Friends stated he was headed for the Kanangra-Boyd National Park near Oberon, where he is believed to be lost. On the 24th of October his car was found in the Kanangra Walls Road car park and police believe that Mr Simonian entered the park on October 21 but only had a daypack with him when he disappeared.

Sevak’s brother, Sasoon Simonian, spoke to 
Armenia Online, saying that his younger brother enjoyed bushwalking but would only go for a day at a time, never as long as 10 days or so.

“He went every now and then," Sasoon Simonian said. "If he had a few days off he would go for a day walk but he would never just disappear, he is very reliable.”

The search party for Sevak Simonian began on Monday but Sasoon says that it has been limited because they need skilled SES volunteers, which there is a shortage of.

“It is frustrating and difficult because we have manpower and there are so many people who want to help but you cant just turn up and start searching, because then you will become the liability.”

On Tuesday 28th of October, Australian entrepreneur Dick Smith joined the search with his helicopter. He was alarmed when he found out that Sevak had still not been found.

Police had confirmed to Mr Smith that 25 skilled bushwalkers were helping with the search effort but he said there needed to be more.

"The best way to find someone who is lost in the bush is to have lots of people walking in the bush. If you're a bushwalker, a canyoner or a rock climber, get in touch with the police and offer the fact that you could go and also for bosses to give them the time off," he said.

Mr Smith also told the Sydney Morning Herald that bosses should give their employees a day off work to search for Sevak if they are part of the SES.

Sevak’s borther, Sasoon Simonian, couldn’t agree more.

Sasoon Simonian added: “Dick Smith donated $30,000 as part of the search and he was involved for a day looking with his chopper but it is on the authorities to get people into the bush because they have the power.”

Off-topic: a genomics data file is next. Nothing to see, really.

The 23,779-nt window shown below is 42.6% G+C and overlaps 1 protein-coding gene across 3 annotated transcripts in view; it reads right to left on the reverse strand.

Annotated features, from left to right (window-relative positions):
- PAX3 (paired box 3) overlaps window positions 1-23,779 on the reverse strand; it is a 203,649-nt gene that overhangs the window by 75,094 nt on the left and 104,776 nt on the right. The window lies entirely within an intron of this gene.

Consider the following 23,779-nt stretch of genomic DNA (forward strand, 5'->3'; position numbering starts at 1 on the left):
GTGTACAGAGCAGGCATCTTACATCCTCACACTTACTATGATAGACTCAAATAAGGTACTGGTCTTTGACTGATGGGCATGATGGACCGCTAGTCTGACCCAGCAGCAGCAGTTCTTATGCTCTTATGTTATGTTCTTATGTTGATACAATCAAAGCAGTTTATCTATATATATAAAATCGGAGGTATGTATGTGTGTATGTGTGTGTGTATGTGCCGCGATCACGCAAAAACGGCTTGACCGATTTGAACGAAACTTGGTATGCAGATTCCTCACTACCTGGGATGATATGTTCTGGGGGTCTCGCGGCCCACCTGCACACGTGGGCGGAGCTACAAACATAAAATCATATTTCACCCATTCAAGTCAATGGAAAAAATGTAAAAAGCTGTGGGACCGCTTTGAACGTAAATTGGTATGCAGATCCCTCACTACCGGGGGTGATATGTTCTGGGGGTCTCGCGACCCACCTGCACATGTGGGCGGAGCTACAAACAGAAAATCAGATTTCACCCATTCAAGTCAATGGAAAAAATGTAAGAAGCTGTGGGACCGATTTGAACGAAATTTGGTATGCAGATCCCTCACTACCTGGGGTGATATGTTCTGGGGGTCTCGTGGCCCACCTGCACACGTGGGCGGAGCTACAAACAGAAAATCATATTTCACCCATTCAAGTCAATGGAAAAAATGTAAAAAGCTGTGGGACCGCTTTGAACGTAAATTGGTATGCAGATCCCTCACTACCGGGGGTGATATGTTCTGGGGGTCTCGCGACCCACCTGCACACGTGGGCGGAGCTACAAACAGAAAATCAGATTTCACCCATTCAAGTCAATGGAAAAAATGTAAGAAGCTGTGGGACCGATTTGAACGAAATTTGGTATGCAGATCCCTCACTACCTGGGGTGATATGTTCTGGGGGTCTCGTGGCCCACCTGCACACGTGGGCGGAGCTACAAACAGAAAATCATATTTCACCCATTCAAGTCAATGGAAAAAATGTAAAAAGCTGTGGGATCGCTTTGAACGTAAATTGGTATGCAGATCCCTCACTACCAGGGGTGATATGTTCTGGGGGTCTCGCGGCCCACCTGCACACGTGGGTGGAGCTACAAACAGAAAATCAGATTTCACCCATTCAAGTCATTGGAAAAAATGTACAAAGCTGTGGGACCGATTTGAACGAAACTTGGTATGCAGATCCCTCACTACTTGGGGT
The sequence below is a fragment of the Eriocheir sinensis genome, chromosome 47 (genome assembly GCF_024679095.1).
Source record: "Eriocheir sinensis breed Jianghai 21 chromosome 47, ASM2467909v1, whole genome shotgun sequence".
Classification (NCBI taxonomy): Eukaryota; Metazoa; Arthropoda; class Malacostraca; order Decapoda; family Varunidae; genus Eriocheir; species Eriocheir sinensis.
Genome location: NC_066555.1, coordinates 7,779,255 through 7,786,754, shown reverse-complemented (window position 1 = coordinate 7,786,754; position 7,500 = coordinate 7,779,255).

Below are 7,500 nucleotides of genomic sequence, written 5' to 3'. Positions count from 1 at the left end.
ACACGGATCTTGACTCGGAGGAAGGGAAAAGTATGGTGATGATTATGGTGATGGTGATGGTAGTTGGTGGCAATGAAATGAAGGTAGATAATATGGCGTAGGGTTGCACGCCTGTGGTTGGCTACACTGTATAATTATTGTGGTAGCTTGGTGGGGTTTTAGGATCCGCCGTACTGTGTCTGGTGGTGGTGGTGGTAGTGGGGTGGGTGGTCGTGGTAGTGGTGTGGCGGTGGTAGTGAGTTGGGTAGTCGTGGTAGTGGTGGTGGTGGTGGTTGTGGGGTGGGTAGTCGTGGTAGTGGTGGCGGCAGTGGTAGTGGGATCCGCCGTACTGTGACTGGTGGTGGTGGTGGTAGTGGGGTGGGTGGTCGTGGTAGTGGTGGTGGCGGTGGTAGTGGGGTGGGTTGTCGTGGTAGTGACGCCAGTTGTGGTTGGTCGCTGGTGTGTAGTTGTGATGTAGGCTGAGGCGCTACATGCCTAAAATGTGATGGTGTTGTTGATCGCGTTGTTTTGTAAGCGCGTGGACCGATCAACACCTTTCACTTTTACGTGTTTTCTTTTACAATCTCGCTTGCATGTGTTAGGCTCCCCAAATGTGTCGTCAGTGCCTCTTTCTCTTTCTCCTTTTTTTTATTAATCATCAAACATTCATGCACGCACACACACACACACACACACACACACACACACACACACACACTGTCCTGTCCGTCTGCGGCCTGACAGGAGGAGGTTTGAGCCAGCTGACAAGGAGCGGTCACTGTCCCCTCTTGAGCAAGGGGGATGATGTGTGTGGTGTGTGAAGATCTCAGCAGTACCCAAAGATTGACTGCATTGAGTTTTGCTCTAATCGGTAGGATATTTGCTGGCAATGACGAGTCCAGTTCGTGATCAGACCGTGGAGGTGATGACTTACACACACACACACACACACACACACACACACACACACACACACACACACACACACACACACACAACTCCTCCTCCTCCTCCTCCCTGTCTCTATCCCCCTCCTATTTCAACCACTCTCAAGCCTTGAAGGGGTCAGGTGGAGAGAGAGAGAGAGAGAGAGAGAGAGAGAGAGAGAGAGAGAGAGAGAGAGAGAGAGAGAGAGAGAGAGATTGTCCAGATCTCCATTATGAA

To raise awareness, Sasoon has been speaking with Channel 7, the Sydney Morning Herald, the Daily Telegraph, 2UE and 2GB.

“My focus isn’t on the search because I can't do anything," Sasoon told 
Armenia Online. "I want to raise awareness, to get people out there searching for my brother. I went on 2GB a few days ago, and this morning spoke with Stuart Bocking on 2UE. Channel 7 was yesterday.”

Sevak Simonian’s classmate from Galstaun College, Tomik Torosian, and his peers are also experiencing the same frustration when it comes to looking for their friend, Sevak.

“I personally have spoken to members of the [Armenian] community and with the AYF (Armenian Youth Federation of Australia). I have also spoken to our entire [Galstaun College] class. We want to help but and have made calls and reached out but we are a small group – we need to get resourceful.”

 

Members of the Armenian community have used social media to raise awareness of Sevak’s disappearance and to find skilled volunteers. The #findsevak campaign has picked up fierce momentum but more experienced hikers are needed.

Australian news presenter George Donikian, SBS football host Les Murray, and CommSec Market Analyst Steven Daghlian have all used the hashtag #findsevak to raise awareness of the campaign and ensure Sevak is found.

 

Sasoon Simonian feels that more media awareness is paramount to collecting more experienced hikers, and that the media should be doing more at this point.

“The Facebook and Twitter campaigns have been good at raising awareness amongst the Armenian and wider Australian communities," Sasoon said. "We have been putting the word out to the community leaders, such as Vache Kahramanian from the ANC (Armenian National Committee of Australia) and the Armenian Church."